Our Proposals

To read our entire submission to the Ontario Mineral Strategy consultations, click here:  OJAMS May2015 submission

Ontarians for a Just Accountable Mineral Strategy have the following proposals for change: 

  • Recognize the right of First Nations to prior informed consent before claim staking or any other development takes place on their lands
  • Withdraw lands from staking and cancel existing claims where required::
    1. Work with First Nations permanently to withdraw lands that they deem culturally and ecologically significant from staking
    2. Make the withdrawal of mineral rights under the lands of surface rights holders in southern Ontario permanent and extend the same protection to property owners in northern Ontario.[1]
    3. Recognize the “public interest” in refusing claims, exploration and development on Crown lands where there is substantial opposition from municipalities
    4. Protect ecologically significant lands from mining
  • End the primacy of mining over everything else by making changes to the Environmental Assessment Act and the provincial planning policy statement (under the Municipal Act).
    1. Government needs to institute regional strategic environmental assessment prior to any new projects being considered[2] as well as
    2. There must be provincial project specific EA at each stage of the mining cycle, with full public participation. Ontario is the only Ontario jurisdiction with no EA for large mines.
    3. First Nations should lead the EA process within their territories and should be able to withdraw ecologically and culturally significant lands from staking.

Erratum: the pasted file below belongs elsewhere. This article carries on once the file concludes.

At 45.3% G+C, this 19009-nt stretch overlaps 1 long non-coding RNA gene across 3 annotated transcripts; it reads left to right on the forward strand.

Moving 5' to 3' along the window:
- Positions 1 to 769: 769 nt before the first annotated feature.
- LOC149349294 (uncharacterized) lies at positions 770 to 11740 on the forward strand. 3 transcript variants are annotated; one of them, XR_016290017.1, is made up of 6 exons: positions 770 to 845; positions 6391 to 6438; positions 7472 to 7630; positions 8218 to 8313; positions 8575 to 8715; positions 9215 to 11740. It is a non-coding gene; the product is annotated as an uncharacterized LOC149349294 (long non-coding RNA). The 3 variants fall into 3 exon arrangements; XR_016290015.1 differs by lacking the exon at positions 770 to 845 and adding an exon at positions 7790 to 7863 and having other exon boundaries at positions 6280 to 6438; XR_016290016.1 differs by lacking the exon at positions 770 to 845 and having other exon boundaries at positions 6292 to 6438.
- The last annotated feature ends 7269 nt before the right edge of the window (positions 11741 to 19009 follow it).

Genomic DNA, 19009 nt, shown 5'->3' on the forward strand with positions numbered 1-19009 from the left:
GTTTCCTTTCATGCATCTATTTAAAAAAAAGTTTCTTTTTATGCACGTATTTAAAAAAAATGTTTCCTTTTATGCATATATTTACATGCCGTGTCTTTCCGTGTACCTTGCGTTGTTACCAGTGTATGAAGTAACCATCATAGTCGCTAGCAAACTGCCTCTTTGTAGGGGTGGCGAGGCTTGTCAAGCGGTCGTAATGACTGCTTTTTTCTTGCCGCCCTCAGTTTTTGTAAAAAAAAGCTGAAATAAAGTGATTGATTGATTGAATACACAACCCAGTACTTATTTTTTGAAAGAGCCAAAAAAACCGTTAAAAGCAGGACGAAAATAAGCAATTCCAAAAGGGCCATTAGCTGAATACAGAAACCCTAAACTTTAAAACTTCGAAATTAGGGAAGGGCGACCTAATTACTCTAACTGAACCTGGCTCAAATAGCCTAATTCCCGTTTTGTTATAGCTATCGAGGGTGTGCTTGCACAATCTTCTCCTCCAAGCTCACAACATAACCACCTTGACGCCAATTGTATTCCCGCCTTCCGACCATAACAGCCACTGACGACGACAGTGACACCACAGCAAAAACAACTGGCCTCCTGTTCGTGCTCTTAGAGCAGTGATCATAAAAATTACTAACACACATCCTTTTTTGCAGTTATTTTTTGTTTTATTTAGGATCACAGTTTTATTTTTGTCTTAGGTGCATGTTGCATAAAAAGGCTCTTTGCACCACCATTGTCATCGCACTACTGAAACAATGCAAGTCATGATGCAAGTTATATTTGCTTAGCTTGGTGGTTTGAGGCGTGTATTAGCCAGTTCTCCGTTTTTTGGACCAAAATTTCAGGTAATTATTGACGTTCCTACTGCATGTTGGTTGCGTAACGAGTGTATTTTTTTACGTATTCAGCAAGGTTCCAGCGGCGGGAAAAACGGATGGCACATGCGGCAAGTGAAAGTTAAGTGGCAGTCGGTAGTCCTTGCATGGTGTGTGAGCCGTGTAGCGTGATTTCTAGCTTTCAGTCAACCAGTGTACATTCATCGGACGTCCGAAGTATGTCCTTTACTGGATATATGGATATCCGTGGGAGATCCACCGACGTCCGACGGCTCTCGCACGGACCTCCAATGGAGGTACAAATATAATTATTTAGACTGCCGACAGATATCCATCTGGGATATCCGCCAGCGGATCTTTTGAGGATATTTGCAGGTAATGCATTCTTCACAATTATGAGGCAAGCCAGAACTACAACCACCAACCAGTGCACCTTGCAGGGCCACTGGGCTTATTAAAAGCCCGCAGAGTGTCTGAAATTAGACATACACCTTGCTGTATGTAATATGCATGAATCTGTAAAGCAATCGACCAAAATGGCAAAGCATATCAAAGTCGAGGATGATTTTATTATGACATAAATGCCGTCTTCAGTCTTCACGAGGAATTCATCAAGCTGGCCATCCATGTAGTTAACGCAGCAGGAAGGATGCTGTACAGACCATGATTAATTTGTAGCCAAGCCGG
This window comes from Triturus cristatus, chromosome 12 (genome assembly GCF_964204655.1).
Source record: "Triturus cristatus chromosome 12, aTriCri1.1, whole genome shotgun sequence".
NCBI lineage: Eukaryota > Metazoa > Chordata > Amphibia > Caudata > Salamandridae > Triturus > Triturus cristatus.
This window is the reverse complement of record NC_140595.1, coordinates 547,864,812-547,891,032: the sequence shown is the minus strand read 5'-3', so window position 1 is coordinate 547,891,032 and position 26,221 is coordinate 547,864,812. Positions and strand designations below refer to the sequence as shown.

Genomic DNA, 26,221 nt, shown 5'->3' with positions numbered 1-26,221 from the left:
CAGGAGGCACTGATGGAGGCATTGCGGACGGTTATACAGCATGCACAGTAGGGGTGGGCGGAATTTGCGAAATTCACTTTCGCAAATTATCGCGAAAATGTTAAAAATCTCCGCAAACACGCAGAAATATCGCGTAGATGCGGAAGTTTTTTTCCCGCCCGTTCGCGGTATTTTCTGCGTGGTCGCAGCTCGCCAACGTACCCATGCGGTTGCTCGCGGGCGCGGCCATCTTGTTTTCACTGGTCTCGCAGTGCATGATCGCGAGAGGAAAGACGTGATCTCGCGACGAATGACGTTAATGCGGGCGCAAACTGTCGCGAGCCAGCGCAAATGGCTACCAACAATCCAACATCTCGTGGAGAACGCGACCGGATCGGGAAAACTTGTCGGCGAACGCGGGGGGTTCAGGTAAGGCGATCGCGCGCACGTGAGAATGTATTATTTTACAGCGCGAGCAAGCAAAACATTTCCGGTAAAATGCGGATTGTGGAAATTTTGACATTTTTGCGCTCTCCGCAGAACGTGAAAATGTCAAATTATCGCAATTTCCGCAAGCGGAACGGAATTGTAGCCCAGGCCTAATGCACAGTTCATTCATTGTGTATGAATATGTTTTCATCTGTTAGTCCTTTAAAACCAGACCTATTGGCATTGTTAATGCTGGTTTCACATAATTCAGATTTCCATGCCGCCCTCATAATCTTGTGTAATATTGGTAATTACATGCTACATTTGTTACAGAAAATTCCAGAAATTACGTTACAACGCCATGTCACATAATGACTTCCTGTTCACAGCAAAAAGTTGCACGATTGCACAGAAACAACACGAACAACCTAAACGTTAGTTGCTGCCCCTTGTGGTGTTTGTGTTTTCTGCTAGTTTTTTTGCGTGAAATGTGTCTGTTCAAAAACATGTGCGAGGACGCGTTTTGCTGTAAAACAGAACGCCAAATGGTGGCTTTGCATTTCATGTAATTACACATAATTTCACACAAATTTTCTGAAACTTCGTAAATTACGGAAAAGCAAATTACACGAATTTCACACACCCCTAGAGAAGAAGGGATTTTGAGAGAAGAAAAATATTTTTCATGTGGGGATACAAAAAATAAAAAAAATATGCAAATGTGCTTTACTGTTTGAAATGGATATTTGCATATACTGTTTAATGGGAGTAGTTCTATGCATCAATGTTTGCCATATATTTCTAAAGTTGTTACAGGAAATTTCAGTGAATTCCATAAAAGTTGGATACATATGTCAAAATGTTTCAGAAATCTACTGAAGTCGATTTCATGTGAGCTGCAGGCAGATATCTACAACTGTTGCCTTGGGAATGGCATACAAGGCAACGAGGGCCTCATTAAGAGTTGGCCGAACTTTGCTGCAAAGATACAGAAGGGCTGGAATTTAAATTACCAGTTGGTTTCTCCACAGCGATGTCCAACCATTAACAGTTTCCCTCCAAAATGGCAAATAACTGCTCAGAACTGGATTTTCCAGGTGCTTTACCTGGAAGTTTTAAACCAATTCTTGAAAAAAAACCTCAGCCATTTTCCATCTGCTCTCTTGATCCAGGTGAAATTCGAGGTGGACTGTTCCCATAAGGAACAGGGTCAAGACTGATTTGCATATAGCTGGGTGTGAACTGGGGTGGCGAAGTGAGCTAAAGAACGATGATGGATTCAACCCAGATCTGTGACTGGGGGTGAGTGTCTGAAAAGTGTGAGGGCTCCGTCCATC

• Protect Ontarians against catastrophic mine failures, closure and abandonment.
    1. Implement the recommendations of the Mount Polley independent expert panel[3] regarding tailings impoundments.
    2. Step up the rehabilitation and monitoring of closed and abandoned mines, especially of those with water covers on their tailings impoundments.[4]
    3. Enact a moratorium on uranium mining and exploration in Ontario until the legacy of closed and abandoned uranium mines in the province has been permanently neutralized.
    4. Ensure full reclamation and accident bonding upfront for all mines, smelters and refineries in Ontario
    5. End financial assurance exemptions for companies with A and B credit ratings.
    6. Ensure full cost accounting for perpetual care and longterm stewardship before mines are operating
    7. Disclose information publicly about closure planning, long-term care plans and reclamation bonds held by the government (or not) through online accessible registries.
    8. Return to certification of closure plans by the Ministry of the Environment (and First Nations governments)
    9. Institute a fund for the cost of reclaiming all abandoned and orphaned mines in Ontario paid for through a levy on the gross production of operating mines and smelters. [5]
    10. Development of long-term funded community -diversification plans in mining-affected communities
    11. Increase regulatory oversight of operating mines in Ontario, including provisions for paid community-based monitoring of operating and closed mines[6].